Antonio Basco, whose wife Margie Reckard was murdered during a shooting at a Walmart store, touches a white wooden cross bearing the name of his late wife, at a memorial for the victims of the shooting in El Paso, Texas.
REUTERS/Jose Luis Gonzalez

Why partisan labels don’t apply

This background helps to explain why the Christchurch shooter called himself an “ecofascist” and discussed environmental issues in his rambling screed.

The El Paso shooter offered more specific examples. In addition to mentioning the “The Lorax,” he criticized Americans for failing to recycle and for wanton waste of single-use plastics.

Their crusade to save white people from erasure through multiculturalism and immigration mirrors their crusade to preserve nature from environmental destruction and overpopulation.

The conventional wisdom in the public is that environmentalism is the province of liberals, if not of the left, with its commitments to environmental justice and carbon neutrality.

Yet the ubiquity of environmental concerns among white nationalists shows that distinctions between liberal and conservative are not necessarily germane when assessing the ideologies of the far-right today.

If current trends continue, the future will be one of intensified global warming and extreme weather patterns. There will be an increase in climate refugees, often seeking respite in the global north. In this context, I think that white nationalists will be primed to merge the prospect of climate calamities with their anxieties about white extinction.

Census projections indicate that around 2050 the U.S. will become a majority nonwhite country. For white nationalists, this demographic clock ticks more loudly each day. Both the Christchurch and the El Paso shooters invoke the “Great Replacement” theory, or the distorted idea that whites are being demographically outnumbered, to the point of extinction, by immigrants and racial others.

Given the patterns I see emerging, I believe that the public needs to recognize ecofascism as a dangerous cloud gathering on the horizon.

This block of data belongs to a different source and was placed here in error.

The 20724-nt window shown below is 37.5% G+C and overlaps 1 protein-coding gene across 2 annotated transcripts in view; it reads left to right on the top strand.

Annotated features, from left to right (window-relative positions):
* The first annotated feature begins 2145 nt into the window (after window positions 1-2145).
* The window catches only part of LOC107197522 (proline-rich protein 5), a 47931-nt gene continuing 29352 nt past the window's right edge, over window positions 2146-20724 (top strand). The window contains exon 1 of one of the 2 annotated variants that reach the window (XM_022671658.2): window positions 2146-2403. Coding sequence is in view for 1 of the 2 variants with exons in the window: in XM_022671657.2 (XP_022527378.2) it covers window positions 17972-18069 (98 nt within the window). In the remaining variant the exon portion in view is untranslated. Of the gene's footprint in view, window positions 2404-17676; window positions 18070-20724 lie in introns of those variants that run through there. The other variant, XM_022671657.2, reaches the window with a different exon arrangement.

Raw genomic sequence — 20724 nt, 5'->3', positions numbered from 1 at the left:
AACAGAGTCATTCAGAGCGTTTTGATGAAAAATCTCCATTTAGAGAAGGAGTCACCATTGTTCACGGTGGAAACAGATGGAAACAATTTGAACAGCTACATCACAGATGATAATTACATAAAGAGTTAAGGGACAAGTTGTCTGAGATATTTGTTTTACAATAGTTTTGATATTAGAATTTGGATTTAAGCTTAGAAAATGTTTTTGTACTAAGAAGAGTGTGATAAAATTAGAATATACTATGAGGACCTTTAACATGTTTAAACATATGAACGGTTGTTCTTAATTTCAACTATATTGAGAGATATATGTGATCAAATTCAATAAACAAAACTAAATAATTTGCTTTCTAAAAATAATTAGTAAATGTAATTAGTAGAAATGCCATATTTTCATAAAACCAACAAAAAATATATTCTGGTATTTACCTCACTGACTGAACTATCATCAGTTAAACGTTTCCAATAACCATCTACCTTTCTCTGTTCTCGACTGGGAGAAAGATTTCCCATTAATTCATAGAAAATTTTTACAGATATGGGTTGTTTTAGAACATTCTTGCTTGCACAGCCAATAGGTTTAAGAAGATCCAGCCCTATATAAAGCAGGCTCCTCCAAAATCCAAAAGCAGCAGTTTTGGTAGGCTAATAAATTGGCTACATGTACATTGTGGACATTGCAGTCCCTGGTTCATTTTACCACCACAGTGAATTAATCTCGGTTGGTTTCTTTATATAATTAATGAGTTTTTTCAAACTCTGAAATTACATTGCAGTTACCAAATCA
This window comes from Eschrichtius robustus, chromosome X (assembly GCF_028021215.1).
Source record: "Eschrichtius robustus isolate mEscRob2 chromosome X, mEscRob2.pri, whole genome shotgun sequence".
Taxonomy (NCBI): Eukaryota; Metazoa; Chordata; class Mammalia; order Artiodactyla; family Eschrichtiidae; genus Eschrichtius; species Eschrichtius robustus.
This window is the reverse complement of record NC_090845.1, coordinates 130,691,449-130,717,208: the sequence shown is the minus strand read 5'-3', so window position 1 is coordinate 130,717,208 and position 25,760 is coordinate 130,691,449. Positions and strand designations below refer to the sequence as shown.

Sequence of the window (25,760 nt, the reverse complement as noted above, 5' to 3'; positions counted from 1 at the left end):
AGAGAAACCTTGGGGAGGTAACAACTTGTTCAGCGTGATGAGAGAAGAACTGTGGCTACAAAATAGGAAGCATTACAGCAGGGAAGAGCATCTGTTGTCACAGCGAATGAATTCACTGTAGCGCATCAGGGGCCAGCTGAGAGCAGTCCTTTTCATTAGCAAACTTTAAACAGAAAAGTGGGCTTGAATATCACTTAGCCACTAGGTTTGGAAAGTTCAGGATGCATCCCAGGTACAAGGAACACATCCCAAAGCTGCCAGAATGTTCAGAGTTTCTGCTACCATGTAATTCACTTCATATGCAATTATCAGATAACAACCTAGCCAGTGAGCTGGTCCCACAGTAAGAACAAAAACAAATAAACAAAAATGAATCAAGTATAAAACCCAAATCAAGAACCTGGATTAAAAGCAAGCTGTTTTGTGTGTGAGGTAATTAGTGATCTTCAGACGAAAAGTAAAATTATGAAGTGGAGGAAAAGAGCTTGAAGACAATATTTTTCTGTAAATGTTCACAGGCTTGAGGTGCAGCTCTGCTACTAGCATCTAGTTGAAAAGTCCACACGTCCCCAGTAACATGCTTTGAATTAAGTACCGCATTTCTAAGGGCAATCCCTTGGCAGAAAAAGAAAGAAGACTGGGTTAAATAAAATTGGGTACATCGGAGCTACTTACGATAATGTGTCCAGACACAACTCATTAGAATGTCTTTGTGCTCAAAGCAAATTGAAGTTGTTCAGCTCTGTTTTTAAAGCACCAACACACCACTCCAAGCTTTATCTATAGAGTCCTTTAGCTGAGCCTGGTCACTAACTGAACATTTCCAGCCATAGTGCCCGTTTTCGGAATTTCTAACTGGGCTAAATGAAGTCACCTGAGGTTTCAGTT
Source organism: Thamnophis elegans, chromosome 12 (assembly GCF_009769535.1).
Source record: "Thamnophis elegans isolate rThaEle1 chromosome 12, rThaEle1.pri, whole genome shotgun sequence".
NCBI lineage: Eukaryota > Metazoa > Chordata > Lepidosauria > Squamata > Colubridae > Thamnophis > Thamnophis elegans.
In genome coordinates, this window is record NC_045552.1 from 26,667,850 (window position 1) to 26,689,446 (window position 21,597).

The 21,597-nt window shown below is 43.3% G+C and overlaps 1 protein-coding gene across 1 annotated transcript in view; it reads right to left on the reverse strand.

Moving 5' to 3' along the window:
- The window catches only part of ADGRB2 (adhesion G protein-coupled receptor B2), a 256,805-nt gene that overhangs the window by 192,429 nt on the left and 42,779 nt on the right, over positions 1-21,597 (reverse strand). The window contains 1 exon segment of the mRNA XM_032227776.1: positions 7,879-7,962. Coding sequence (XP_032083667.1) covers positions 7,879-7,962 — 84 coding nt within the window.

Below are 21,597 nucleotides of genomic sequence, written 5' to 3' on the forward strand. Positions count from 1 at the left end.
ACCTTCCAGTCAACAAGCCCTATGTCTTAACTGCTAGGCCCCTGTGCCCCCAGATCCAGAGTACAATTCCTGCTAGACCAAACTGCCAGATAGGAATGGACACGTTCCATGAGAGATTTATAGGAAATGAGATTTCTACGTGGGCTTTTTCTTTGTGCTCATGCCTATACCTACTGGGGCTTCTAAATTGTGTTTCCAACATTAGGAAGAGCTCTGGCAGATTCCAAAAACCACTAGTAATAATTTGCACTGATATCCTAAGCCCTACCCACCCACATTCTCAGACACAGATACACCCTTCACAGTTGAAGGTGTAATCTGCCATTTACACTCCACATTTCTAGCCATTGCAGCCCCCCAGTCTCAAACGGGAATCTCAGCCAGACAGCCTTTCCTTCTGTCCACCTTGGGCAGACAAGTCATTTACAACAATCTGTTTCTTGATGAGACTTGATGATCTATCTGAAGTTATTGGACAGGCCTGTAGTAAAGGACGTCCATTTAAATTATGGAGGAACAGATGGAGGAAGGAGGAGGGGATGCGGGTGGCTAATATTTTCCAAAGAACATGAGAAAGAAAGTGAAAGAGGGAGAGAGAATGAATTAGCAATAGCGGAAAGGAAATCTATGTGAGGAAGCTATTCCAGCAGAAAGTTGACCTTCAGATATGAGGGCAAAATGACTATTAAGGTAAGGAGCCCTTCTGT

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Why does Liza Minelli only dress in Halston? She talks about her special relatio…

Why does Liza Minelli only dress in Halston? She talks about her special relationship with the American fashion designer in the CNN Film – Halston. Premieres Sunday at 9 p.m. ET/PT #HalstonFilm


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Changes for a landmark agreement mean immigrant children face harsher treatment in US

The Trump administration is trying to terminate the Flores settlement, a legal agreement that determines how immigrant children are treated in U.S. immigration detention.

The 1997 settlement established basic standards for the treatment of unaccompanied minors who were in the custody of federal authorities for violating immigration laws.

It requires the federal government to place children with a close relative or family friend “without unnecessary delay,” rather than detaining them, and to keep immigrant children who are in custody in the “least restrictive conditions” possible. Generally speaking, this has meant migrant children can be kept in federal immigrant detention for only 20 days.

But a new regulation, originally proposed by the Trump administration in 2018 and finalized on Aug. 21, would remove the requirements of the Flores settlement.

Case took years

In the 1980s, the Reagan administration aggressively used detention of Central Americans as a device to deter migration from that region, where violent civil wars had caused tens of thousands to flee.

Central Americans arrested at the U.S.-Mexico border were held in custody – including many who sought asylum in the U.S. because they feared persecution if returned home.

Immigrant rights groups filed a series of lawsuits challenging various aspects of the detention policies, including denying migrants access to counsel, taking steps to encourage them to “consent” to deportation and detaining them in isolated locations far from families and attorneys.